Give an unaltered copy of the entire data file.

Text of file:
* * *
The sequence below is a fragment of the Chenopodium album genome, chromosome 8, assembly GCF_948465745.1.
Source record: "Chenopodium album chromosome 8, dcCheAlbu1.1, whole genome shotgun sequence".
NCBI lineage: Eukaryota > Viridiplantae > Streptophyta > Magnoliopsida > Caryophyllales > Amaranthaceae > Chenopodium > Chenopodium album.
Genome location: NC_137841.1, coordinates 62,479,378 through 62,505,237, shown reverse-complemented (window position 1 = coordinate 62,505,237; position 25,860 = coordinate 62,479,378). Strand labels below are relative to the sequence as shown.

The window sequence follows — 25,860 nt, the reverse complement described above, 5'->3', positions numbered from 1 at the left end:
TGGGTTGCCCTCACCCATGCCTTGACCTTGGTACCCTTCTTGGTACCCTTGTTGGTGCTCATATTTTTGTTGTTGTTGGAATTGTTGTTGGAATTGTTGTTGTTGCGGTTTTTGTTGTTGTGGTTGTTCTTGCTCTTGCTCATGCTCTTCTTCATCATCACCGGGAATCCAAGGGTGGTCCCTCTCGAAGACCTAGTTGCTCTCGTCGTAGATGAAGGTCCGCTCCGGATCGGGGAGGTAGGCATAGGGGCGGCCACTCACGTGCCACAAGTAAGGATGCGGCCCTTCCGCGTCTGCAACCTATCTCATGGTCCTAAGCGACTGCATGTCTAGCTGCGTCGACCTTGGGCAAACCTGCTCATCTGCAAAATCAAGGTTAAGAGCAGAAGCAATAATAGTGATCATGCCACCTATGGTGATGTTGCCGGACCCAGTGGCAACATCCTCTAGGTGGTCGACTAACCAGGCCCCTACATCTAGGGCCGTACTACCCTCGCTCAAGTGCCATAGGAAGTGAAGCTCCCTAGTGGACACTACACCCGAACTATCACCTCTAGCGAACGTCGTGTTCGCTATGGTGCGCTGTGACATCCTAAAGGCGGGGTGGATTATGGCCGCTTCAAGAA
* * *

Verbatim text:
The sequence below is a fragment of the Chenopodium album genome, chromosome 8, assembly GCF_948465745.1.
Source record: "Chenopodium album chromosome 8, dcCheAlbu1.1, whole genome shotgun sequence".
NCBI lineage: Eukaryota > Viridiplantae > Streptophyta > Magnoliopsida > Caryophyllales > Amaranthaceae > Chenopodium > Chenopodium album.
Genome location: NC_137841.1, coordinates 62,479,378 through 62,505,237, shown reverse-complemented (window position 1 = coordinate 62,505,237; position 25,860 = coordinate 62,479,378). Strand labels below are relative to the sequence as shown.

The window sequence follows — 25,860 nt, the reverse complement described above, 5'->3', positions numbered from 1 at the left end:
TGGGTTGCCCTCACCCATGCCTTGACCTTGGTACCCTTCTTGGTACCCTTGTTGGTGCTCATATTTTTGTTGTTGTTGGAATTGTTGTTGGAATTGTTGTTGTTGCGGTTTTTGTTGTTGTGGTTGTTCTTGCTCTTGCTCATGCTCTTCTTCATCATCACCGGGAATCCAAGGGTGGTCCCTCTCGAAGACCTAGTTGCTCTCGTCGTAGATGAAGGTCCGCTCCGGATCGGGGAGGTAGGCATAGGGGCGGCCACTCACGTGCCACAAGTAAGGATGCGGCCCTTCCGCGTCTGCAACCTATCTCATGGTCCTAAGCGACTGCATGTCTAGCTGCGTCGACCTTGGGCAAACCTGCTCATCTGCAAAATCAAGGTTAAGAGCAGAAGCAATAATAGTGATCATGCCACCTATGGTGATGTTGCCGGACCCAGTGGCAACATCCTCTAGGTGGTCGACTAACCAGGCCCCTACATCTAGGGCCGTACTACCCTCGCTCAAGTGCCATAGGAAGTGAAGCTCCCTAGTGGACACTACACCCGAACTATCACCTCTAGCGAACGTCGTGTTCGCTATGGTGCGCTGTGACATCCTAAAGGCGGGGTGGATTATGGCCGCTTCAAGAA